The house is quiet and the dogs are put away for the night. Fellow woofs gently and whines, twitching and paddling in his sleep, gently rattling the bars of his kennel, and then is quiet again. I am finished deleting emails, ignoring spam phone calls, and looking at TikToks until my phone runs out of juice.
It snowed again last Friday, and some more on Saturday, and so by Sunday when I was putting on my snowshoes to walk the dogs in the woods, it was somehow a little bit fresh and exciting again. Even the Bacon Provider set aside the barometer/altimeter iPhone app he works on on weekends to come with us.
His snow boots were with mine in the back hall. His snowshoes were on a shelf in the garage. He found a hat he could use in the closet, but where were his gloves? Didn’t he use them to dig out his car on Saturday? He grabbed a pair of insulated work gloves instead.
And we jollied Captain into coming along.
The original layer of deep snow is now several weeks old, and I am glad I checked the backyard for poo before it fell. I have done my best to dig up the dog shit in the yard as it has been produced, but there are three of them, and they eat two meals a day, and hot poo sinks in snow and the snow re-freezes overnight, and then you have to chip it out again. It’s nasty. It’s necessary. It’s part of owning dogs.
If you are thinking of getting yourself a pandemic puppy, go forth with the knowledge that your dog may bring unconditional love to your life, should get you to go outside more often, and comes with drool, barking, and probably more poo than you bargained for. A dog trainer I knew many years ago used to say, “Barking is one of the functions of a dog;” it is something I think about almost every day. Pooping is another of the functions of a dog. Also, you will regularly examine your dog’s poo, and find out how they’re doing, and also that they’ve been eating cat turds, or toilet paper rolls, or sticks.
As we dug out the snow by the gate so we could leave the yard, I told the Bacon Provider that going into the woods with two dogs off leash was harder than going into the woods with three dogs off leash, because three is a pack, and the old one will stay with you, and the other ones will keep checking in; but when there are just two dogs, they go off together and make bad choices (barking at the neighbors, chasing deer). Of course, I was full of shit.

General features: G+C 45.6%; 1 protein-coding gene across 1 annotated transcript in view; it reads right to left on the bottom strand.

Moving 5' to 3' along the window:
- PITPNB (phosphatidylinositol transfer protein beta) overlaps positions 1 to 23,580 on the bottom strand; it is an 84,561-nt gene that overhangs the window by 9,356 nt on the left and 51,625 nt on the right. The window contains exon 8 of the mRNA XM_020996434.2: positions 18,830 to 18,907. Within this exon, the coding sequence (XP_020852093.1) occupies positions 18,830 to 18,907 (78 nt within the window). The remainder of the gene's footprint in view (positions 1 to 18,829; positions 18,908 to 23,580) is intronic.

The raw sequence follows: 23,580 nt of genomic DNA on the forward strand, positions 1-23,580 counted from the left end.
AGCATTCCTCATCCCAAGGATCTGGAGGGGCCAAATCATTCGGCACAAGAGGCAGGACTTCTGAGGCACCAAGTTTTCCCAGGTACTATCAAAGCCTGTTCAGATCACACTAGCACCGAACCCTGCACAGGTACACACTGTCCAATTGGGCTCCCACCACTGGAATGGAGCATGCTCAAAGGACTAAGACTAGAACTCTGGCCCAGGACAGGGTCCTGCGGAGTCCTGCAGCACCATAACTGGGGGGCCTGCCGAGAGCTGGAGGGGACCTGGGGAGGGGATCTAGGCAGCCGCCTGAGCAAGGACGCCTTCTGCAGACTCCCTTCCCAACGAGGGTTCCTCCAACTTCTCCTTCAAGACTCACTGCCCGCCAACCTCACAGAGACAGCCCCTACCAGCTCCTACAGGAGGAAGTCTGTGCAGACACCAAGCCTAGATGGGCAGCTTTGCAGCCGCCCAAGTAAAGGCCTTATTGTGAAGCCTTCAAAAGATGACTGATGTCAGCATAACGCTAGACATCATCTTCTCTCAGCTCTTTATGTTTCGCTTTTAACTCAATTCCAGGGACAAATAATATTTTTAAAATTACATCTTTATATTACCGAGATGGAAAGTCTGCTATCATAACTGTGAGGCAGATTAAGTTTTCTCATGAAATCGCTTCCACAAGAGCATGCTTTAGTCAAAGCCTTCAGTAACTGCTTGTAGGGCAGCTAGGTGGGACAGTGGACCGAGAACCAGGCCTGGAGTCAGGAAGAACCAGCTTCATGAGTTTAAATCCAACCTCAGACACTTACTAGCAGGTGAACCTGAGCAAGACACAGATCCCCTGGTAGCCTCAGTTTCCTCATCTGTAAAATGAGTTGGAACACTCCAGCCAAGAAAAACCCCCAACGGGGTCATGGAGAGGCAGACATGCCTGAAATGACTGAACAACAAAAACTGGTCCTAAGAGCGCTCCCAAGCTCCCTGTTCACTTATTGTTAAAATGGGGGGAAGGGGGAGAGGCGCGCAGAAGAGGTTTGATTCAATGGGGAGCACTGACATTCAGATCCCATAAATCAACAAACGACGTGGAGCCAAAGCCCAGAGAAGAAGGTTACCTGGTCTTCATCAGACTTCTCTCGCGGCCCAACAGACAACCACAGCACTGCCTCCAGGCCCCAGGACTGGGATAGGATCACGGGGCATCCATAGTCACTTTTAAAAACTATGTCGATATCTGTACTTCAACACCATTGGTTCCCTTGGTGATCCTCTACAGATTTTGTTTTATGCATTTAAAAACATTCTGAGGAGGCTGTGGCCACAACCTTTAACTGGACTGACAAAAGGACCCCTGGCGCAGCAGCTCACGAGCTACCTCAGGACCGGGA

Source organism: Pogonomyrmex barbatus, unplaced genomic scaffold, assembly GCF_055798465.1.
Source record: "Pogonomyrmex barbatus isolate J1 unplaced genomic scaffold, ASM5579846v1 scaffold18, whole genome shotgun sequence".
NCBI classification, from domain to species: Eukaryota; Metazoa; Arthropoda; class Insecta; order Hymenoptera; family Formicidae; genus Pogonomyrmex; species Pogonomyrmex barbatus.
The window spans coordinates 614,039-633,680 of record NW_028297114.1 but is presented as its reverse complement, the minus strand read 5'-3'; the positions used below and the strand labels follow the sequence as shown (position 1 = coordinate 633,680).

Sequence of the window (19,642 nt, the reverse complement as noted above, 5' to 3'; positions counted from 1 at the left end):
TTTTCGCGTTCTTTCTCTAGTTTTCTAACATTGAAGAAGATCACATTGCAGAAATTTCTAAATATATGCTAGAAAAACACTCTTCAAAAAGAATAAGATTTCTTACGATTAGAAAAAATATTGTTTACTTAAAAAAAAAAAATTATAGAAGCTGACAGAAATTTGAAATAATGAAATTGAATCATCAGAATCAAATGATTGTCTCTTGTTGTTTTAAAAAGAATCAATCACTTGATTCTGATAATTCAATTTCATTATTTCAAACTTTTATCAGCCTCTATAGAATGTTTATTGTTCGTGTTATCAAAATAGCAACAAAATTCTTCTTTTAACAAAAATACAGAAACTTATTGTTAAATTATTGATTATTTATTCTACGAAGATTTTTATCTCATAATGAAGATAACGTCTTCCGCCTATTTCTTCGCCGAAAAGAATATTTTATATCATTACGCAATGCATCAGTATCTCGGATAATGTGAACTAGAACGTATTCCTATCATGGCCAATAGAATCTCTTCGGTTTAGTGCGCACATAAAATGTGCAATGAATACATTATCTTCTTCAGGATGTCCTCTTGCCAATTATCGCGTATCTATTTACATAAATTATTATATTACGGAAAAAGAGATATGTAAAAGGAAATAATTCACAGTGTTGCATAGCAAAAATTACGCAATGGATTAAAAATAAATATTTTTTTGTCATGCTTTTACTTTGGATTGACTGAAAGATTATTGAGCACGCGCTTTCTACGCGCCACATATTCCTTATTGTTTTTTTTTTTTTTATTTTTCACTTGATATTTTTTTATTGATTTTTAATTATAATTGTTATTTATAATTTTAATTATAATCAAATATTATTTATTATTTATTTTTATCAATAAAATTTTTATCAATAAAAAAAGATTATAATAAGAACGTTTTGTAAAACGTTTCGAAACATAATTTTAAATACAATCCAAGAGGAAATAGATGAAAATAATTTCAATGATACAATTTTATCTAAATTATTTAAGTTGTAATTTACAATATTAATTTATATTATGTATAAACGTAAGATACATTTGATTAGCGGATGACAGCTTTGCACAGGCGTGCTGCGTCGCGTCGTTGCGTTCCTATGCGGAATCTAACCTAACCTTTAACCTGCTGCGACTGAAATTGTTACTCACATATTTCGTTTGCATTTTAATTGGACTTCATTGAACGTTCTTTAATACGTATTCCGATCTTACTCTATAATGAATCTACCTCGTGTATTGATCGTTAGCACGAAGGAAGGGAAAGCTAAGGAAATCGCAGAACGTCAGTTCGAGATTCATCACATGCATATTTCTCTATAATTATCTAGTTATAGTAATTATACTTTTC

All three of my dogs return on recall (which is why it is ok to take them out of the fenced yard and into our woods). But, they are not perfect and neither am I. So I headed into the woods, and right away I had to redirect Fellow who was headed in the wrong direction, and by the time I got to the bottom of the hill, Eggi and Fellow had run past me and the Bacon Provider pointed out that Captain was not with us. Almost without stopping or turning around (you have to make a small circle in snowshoes! If you try to turn on the spot you will almost certainly fall over), I declared with all the wisdom of the dog expert of the house that the dog would follow if the Bacon Provider would stop looking back to see if he was coming. And again, though this is usually true, it was, in this case, not true.
With continued encouragement, Captain did eventually catch up to us, and we did manage a couple of laps of the snowshoeing trail I’ve been maintaining. We did a bit of exploring of the part of the woods that is normally the wettest and thus the least explorable. Under the snow the ice had melted, so we were walking over frozen mud and open water. This is the part of the woods where the skunk cabbage grows; last year it came up in March.
When we got back up the hill to the gate, we found the reason Captain had gone back to the yard: he needed to poop, and had wanted to get back into the yard to do his business.
Now in the past I would have finished by saying something along the lines that we can all relate to Captain’s predicament, because who doesn’t prefer pooping at home? But these days, who goes anywhere?
So, instead I will end with include pictures I took when I was brushing their teeth.